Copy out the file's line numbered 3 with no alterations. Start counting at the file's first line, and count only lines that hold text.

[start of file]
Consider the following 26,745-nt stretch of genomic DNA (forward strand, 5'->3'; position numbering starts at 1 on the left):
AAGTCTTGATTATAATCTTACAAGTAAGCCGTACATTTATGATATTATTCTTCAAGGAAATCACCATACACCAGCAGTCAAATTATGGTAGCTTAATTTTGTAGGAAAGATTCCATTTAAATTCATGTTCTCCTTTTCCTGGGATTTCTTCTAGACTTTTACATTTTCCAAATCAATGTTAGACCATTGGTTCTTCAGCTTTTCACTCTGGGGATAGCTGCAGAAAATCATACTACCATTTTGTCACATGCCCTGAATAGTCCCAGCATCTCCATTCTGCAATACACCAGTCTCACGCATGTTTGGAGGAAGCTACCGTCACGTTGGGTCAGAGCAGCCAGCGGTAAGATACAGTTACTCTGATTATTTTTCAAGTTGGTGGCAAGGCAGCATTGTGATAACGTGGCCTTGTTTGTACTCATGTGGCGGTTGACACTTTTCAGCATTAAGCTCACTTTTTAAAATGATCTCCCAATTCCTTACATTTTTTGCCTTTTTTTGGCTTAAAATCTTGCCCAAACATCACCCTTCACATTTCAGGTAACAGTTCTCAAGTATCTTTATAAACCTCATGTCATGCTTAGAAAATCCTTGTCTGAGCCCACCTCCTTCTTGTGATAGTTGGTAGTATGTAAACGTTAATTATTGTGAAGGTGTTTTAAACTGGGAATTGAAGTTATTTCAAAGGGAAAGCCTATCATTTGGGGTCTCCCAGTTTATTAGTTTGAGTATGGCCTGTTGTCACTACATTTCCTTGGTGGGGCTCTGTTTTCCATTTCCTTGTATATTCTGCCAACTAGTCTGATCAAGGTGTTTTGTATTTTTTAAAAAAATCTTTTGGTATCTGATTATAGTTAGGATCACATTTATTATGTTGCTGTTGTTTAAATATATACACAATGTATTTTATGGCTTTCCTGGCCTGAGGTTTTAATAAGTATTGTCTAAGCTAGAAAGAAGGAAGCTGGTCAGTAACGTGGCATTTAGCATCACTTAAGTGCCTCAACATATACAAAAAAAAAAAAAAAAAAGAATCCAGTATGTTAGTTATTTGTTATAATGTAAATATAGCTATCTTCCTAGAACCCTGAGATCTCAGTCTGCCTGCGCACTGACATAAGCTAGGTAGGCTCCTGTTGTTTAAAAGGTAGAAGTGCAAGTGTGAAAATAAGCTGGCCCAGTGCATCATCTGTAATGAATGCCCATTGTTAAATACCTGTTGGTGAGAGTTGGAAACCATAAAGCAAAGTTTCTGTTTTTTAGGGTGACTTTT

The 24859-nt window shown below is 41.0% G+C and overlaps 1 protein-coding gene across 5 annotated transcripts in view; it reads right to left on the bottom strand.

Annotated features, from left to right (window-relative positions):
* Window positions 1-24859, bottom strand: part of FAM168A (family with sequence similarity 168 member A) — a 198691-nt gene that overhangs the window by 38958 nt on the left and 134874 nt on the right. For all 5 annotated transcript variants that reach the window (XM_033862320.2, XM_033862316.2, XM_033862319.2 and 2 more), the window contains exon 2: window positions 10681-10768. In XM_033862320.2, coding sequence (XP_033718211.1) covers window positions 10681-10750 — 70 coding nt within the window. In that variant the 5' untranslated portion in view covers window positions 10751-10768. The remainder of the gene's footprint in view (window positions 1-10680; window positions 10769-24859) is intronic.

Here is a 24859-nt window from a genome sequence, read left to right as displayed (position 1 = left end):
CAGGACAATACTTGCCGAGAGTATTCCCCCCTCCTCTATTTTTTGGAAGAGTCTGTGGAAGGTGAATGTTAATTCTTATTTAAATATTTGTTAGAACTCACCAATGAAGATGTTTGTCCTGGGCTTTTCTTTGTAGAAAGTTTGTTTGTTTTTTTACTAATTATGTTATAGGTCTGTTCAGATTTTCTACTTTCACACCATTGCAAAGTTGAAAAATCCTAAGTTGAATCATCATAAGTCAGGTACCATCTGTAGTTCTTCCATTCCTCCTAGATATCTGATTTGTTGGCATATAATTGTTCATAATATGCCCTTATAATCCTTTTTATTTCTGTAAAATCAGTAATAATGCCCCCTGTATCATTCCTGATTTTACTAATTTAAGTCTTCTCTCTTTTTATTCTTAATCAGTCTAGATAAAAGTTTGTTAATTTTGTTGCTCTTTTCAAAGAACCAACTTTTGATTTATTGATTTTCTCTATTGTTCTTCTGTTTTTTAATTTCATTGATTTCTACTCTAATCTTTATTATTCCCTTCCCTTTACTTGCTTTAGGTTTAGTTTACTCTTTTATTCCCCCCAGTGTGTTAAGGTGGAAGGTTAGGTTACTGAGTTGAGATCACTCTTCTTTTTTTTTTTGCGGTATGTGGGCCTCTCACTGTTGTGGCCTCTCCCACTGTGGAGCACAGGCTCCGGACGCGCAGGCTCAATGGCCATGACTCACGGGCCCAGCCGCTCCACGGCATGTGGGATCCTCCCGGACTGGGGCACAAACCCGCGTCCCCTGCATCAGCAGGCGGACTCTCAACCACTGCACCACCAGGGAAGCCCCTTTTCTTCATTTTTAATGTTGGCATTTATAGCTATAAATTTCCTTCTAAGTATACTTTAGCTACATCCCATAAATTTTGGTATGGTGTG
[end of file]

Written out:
The 24859-nt window shown below is 41.0% G+C and overlaps 1 protein-coding gene across 5 annotated transcripts in view; it reads right to left on the bottom strand.